The Amsterdam-based commuter bicycle company VanMoof had a problem. “We struggled to find shipping partners that would give our bikes the same obsessive love and care that we do,” Bex Radford, creative director of the company, wrote on her blog recently. “(But) no matter who was doing the shipping, too many of our bikes arrived looking like they’d been through a metal-munching combine harvester. It was getting expensive for us, and bloody annoying for our customers.”

Despite having popular “brand stores” in Amsterdam, Brooklyn, Taipei and Berlin (along with a distribution network in select bike stores), the company has the goal of selling 90 percent of its bikes online by the year 2020. “Anyone in the e-commerce world will tell you, ‘you’re only as good as your shipping partner,'” wrote Bex.

Even with great products and an awesome website,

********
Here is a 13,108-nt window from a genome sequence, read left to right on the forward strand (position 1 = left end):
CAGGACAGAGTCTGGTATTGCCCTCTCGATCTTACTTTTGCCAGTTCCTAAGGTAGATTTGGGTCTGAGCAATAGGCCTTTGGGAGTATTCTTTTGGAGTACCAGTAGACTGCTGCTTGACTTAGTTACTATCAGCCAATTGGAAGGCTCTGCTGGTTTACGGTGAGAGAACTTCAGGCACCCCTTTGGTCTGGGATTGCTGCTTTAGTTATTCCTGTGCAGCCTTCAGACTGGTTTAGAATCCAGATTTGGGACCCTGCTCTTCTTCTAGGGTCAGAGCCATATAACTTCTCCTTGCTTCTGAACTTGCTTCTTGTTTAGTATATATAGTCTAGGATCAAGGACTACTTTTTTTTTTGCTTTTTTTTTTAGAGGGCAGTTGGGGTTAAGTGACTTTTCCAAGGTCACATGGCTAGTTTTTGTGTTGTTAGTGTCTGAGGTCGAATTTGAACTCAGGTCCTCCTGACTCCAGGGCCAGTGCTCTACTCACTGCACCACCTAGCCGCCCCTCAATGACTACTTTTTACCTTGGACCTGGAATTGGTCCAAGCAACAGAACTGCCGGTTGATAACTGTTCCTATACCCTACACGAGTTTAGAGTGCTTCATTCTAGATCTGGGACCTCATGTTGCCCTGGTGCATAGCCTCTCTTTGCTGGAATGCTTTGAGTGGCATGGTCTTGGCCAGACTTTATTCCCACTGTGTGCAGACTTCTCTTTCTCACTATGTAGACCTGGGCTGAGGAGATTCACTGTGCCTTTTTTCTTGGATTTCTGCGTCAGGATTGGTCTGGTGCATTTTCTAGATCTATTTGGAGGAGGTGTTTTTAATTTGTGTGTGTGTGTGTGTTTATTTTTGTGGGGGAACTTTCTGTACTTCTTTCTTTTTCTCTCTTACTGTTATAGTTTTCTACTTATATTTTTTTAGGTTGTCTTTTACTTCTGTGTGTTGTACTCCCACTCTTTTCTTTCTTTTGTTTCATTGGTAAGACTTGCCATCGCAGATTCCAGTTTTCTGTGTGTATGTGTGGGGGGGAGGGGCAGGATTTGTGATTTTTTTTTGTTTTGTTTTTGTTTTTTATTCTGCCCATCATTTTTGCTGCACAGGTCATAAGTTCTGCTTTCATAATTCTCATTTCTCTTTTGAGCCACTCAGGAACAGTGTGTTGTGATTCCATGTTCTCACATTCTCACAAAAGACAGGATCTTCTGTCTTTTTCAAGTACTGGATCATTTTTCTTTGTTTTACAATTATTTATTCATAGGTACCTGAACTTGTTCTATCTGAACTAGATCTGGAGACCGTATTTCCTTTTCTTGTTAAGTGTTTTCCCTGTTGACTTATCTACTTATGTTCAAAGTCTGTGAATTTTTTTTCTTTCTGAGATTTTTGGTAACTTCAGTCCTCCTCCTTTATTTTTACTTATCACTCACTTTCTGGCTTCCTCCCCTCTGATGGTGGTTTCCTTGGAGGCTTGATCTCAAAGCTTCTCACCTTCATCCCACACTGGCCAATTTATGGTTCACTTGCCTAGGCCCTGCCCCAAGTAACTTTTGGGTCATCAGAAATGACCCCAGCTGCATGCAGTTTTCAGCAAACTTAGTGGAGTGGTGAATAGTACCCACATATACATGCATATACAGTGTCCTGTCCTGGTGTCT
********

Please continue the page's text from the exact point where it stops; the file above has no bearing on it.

nothing matters if the bike you order arrives crushed.

Earlier this year, the company’s co-founder had a “flash of genius,” writes Bex. “Our boxes are about the same size as a (really really reeeaaaaly massive) flatscreen television. Flatscreen televisions always arrive in perfect condition. What if we just printed a flatscreen television on the side of our boxes?”


And just like that, the shipping damage to the company’s bikes dropped by 70–80%.

The company was hoping to keep their shipping trick secret, but the idea was too clever to stay secret for long. People who received the flatscreen TV bicycle boxes couldn’t help but post photos on Instagram and Twitter.

So the secret is out. “Just don’t tell FedEx,” begs Bex.

VIA | | “How Graphic Design Reduced Damages to VanMoof’s Shipments” and


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